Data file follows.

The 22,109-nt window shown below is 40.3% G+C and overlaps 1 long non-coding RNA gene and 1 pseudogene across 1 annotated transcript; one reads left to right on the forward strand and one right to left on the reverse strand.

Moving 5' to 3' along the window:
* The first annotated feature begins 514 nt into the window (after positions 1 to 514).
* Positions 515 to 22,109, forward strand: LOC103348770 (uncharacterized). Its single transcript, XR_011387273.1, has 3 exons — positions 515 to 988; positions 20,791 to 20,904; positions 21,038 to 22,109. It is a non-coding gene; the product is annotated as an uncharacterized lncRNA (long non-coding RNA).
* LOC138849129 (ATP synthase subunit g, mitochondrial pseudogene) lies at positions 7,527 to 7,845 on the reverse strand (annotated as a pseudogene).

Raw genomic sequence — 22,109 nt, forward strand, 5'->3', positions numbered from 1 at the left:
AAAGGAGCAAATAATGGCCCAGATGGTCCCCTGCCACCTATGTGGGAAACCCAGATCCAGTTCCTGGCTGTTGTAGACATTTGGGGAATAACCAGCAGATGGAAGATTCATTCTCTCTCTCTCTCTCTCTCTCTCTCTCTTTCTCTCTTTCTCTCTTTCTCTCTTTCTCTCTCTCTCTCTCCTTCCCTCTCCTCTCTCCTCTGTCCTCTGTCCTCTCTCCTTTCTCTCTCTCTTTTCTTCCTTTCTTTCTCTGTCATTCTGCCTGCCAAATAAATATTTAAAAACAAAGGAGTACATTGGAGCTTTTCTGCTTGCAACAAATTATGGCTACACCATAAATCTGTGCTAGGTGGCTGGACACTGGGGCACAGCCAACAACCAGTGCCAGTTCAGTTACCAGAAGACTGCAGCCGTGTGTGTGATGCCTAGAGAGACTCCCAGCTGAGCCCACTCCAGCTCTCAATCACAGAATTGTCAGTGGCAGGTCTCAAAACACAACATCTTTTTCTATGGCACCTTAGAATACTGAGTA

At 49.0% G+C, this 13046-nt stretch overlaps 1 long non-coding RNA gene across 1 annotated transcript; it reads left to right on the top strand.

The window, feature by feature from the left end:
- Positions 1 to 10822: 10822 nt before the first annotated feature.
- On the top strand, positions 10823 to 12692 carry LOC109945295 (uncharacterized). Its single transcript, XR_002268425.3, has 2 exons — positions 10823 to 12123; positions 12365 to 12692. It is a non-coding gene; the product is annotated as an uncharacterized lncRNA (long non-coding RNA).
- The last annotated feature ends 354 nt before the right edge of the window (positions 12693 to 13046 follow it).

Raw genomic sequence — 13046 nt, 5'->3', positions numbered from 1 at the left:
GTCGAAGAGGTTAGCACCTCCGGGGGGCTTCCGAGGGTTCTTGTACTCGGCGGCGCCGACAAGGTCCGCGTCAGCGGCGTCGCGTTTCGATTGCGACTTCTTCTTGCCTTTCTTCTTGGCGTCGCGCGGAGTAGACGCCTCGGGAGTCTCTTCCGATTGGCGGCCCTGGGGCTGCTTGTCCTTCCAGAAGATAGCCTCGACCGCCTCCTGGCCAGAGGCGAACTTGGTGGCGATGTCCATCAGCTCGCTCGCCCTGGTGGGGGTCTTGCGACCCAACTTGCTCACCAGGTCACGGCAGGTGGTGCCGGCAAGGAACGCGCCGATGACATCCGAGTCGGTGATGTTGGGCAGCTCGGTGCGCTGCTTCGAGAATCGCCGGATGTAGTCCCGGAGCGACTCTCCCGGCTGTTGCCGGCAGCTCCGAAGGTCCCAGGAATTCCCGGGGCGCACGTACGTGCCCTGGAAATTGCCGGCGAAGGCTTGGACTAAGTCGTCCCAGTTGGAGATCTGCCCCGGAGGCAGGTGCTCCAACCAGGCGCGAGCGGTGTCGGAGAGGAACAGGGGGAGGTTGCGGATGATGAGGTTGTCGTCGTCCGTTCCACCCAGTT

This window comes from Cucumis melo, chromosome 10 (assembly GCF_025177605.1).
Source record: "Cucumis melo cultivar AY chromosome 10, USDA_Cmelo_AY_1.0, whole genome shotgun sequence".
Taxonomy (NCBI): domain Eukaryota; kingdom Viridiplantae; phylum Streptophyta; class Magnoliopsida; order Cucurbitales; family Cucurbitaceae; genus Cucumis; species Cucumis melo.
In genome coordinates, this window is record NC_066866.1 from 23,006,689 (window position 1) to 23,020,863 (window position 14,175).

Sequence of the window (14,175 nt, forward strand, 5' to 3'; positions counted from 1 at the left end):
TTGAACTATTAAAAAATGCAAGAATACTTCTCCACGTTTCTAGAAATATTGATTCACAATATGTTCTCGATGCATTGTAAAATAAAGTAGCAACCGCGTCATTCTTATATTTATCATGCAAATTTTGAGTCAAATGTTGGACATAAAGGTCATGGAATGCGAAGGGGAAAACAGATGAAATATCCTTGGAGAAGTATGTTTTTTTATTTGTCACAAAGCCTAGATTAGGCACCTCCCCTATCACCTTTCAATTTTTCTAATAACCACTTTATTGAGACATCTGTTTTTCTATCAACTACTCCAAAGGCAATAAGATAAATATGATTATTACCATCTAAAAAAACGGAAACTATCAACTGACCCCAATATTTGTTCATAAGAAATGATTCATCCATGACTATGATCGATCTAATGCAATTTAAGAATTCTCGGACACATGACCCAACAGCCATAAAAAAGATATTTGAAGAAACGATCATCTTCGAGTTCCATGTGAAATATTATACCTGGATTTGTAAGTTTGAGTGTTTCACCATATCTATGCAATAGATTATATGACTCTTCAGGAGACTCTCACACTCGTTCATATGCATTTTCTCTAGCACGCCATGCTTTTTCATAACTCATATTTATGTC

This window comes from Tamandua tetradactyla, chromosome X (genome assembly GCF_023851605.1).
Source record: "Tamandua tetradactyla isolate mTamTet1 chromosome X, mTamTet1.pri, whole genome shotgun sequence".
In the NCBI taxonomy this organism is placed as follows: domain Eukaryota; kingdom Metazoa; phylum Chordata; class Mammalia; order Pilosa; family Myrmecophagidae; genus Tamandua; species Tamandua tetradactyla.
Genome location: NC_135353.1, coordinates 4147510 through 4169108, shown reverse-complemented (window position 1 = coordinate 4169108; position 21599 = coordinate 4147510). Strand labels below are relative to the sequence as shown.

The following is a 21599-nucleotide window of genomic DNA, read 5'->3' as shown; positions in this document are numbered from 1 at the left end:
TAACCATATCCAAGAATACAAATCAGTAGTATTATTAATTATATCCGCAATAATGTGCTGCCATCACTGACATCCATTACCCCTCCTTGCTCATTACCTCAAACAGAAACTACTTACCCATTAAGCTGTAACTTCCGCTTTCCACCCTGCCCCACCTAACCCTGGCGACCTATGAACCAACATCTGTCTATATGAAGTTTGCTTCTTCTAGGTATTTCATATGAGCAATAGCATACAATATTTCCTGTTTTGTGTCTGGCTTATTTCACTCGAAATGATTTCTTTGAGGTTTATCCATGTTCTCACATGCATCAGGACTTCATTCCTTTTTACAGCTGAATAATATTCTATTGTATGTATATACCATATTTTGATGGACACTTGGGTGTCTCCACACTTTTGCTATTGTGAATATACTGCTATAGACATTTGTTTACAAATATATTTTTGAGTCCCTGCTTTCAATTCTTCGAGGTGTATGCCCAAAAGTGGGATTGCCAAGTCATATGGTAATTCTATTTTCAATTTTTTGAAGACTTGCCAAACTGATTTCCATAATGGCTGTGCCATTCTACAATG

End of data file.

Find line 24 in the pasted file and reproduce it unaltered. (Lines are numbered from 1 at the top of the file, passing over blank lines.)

Genome location: NC_135353.1, coordinates 4147510 through 4169108, shown reverse-complemented (window position 1 = coordinate 4169108; position 21599 = coordinate 4147510). Strand labels below are relative to the sequence as shown.